Her name is Toyo Ishii, a former military nurse with Unit 731, a biowarfare-unit of the Imperial Japanese Army during the Second Sino-Japanese war that bled-into WWII.
Most of the experiments occurred in Manchuria, so I was perplexed by this AP story. Certainly, Chinese nationals were taken as slave labor to the Japanese mainland, but it's surprising that experiments were conducted in Tokyo as well. 1989 excavations nearby attest that they did. Why? Look at the neighborhoods they were in: slums, therefore it was easier to control what the middle-class of Japan at that time knew about it. Who would care what a slum-dweller thought? This is why serial killers murder the indigent and prostitutes.
American and Soviet POWs were also exposed to the experimentation, but it was the Chinese who received the brunt of the project. The Chinese suffered under innumerable atrocities under the withering-attacks of the Japanese Imperial Army.
Also interesting, is the fact that Ishii says she wasn't in the section of the unit that did vivisections or injected Asians with virulent-diseases for research purposes. Granted, it was a sprawling-compound...in Manchuria, but would it have been within Tokyo? Would the Japanese military really want the public to see what was going-on in the Tokyo facility? Even under a military-dictatorship, it could be problematic. Surely, the facility was a very small one. One has to wonder if director Kei Fujiwara's film "Organ" was inspired from this tale...
Nurse Ishii claims she was employed in 'oral-surgery' during her time with Unit 731. Another interesting-fact: she has the same last-name as the administrator of the project, Dr. Chujo Shiro Ishii. Are they related? 'Ishii' means, 'rock well'. It gets even more interesting. Dr. Ishii was given legal-immunity after the war:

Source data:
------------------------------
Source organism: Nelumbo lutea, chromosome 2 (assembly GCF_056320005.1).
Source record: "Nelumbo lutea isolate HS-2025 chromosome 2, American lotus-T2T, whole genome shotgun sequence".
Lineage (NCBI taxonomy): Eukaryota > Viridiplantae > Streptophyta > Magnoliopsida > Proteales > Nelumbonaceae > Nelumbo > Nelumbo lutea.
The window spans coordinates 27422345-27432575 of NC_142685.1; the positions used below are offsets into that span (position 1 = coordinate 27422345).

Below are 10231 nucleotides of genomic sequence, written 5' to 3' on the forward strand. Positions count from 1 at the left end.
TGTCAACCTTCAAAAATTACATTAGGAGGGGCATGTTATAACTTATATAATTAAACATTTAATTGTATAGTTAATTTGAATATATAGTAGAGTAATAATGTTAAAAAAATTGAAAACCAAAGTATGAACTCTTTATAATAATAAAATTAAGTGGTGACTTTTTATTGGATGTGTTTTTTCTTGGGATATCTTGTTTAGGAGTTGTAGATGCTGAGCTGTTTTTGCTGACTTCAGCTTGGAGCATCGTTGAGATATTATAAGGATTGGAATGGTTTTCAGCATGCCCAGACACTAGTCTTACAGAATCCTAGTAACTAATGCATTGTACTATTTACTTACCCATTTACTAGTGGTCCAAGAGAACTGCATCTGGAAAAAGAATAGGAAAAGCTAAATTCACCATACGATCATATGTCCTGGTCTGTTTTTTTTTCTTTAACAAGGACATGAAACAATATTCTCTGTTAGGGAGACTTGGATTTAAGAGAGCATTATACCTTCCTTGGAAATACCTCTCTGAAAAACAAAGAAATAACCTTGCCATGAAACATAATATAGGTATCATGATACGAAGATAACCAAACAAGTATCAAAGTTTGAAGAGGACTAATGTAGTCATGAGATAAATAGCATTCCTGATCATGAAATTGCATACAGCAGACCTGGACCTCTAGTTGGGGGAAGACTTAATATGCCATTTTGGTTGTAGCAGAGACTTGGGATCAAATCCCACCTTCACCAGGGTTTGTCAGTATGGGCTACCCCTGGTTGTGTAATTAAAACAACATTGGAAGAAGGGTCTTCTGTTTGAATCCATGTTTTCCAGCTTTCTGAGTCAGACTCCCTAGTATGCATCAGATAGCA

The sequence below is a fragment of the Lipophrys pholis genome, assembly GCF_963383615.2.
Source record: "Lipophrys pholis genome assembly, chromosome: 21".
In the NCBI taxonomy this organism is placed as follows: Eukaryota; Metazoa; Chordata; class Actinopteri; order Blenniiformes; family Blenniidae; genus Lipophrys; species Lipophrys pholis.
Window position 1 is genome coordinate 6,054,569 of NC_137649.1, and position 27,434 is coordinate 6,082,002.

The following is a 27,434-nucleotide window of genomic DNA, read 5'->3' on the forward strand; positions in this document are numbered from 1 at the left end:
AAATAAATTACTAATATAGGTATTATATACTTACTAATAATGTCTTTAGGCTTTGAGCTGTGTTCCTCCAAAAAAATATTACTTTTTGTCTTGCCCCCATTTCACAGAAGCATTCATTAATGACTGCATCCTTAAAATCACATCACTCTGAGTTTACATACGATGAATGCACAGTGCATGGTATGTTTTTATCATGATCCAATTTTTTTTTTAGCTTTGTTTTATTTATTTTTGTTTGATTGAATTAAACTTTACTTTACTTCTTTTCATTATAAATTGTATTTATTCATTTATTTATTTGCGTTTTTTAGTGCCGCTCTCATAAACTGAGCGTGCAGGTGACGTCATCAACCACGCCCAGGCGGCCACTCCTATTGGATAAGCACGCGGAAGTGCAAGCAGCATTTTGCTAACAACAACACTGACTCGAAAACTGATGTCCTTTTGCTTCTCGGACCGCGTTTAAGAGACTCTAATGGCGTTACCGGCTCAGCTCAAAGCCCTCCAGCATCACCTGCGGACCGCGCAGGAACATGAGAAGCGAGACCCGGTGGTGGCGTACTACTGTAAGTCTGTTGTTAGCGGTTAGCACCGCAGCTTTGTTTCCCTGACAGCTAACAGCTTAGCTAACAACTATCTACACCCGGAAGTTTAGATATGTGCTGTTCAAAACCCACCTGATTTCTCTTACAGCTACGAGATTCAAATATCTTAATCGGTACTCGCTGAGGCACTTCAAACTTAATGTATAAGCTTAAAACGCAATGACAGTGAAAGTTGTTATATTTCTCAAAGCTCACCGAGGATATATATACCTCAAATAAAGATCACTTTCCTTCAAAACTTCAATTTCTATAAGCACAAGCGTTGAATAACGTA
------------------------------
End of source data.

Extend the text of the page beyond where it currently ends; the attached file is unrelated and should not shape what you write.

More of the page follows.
Although Unit 731, and its satellite laboratories were destroyed at the end of WWII, with the full co-operation of General Douglas MacArthur, Dr Shiro Ishii was given immunity from prosecution. The US authorities considered Ishii's research programme to be too valuable to be revealed in public. It is on record, as the author notes, that Ishii lectured in the United States after the war, and that he and other Unit 731 researchers went to South Korea in 1951 to advise the US military on biological warfare. Immunity from prosecution for war crimes was given to dozens of Unit 731 employees by the US government. (Brown, Sept. 2004)Could the nurse be one of the individuals who was granted amnesty? We're not told. Are the sundry facts of Unit 731 still being kept secret because of Japanese-American relations? We're not told. Were they part of security and economic treaties? We're not told. These are valid questions that aren't present in the articles on nurse Ishii.
The Japanese government still officially refuses to acknowledge that the atrocities committed by this unit ever happened. Government ministers have played-down the possibility for any exhumations, even for regarding the Shinto-observance of honoring one's ancestors. Besides, they might be saying, they're Chinese and Korean dead, not Japanese. I don't think most Japanese citizens want to know what really happened at Unit 731 facilities.
This is troubling, but not atypical, in my humble opinion. Whatever the truth is, it appears the Japanese government doesn't want to know it--or for it to be known. And you thought the Japanese were quaint. You were wrong. While President George W. Bush makes his case for a stand against Iran, as well as the genocide in Darfur, stories like this tend to get lost because of their inconvenience and dissonance with the "accepted narrative." We should remember how these events became possible by knowing more about them and how they came-into-being.
There are many in the political classes of the developed-world who don't want this. The story of Unit 731 is emblematic of this. Apologies to China aren't going to be enough, there has to be a full-accounting. There have been American survivors who have come forward, only to be ignored by the American Congress in the late-1980s.
It's true that a few members of Unit 731 were hanged, but not the ringleaders. Japan has never fully-admitted or apologized for such atrocities in China, which should make them suspect as a nation wanting a seat on the UN's security council.
When they admit that they also exterminated American and British POWs, and when their ministries do what Germany did, then maybe. I'm sure there are Soviet POWs in there somewhere as well, and it's likely that they will get the usual brush-off without any living advocates.